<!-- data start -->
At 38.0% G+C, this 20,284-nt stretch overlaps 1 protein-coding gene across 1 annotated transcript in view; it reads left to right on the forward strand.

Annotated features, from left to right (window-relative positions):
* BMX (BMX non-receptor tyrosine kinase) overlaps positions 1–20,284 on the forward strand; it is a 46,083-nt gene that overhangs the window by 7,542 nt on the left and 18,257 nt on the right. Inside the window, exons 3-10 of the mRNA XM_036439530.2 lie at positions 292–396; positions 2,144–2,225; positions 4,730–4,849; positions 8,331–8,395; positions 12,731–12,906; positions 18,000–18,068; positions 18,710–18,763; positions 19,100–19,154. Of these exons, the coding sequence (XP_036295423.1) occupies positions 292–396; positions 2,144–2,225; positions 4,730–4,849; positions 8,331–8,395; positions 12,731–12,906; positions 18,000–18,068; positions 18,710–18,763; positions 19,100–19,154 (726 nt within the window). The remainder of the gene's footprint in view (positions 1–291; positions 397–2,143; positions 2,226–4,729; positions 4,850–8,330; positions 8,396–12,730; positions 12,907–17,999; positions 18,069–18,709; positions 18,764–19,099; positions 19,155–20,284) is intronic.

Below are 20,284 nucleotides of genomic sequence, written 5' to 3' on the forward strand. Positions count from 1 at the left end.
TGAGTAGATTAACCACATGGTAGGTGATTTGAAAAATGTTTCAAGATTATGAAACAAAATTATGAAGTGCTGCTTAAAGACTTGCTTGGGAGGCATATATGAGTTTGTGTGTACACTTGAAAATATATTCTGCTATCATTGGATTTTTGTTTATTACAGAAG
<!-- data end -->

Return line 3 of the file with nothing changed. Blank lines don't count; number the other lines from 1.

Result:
* BMX (BMX non-receptor tyrosine kinase) overlaps positions 1–20,284 on the forward strand; it is a 46,083-nt gene that overhangs the window by 7,542 nt on the left and 18,257 nt on the right. Inside the window, exons 3-10 of the mRNA XM_036439530.2 lie at positions 292–396; positions 2,144–2,225; positions 4,730–4,849; positions 8,331–8,395; positions 12,731–12,906; positions 18,000–18,068; positions 18,710–18,763; positions 19,100–19,154. Of these exons, the coding sequence (XP_036295423.1) occupies positions 292–396; positions 2,144–2,225; positions 4,730–4,849; positions 8,331–8,395; positions 12,731–12,906; positions 18,000–18,068; positions 18,710–18,763; positions 19,100–19,154 (726 nt within the window). The remainder of the gene's footprint in view (positions 1–291; positions 397–2,143; positions 2,226–4,729; positions 4,850–8,330; positions 8,396–12,730; positions 12,907–17,999; positions 18,069–18,709; positions 18,764–19,099; positions 19,155–20,284) is intronic.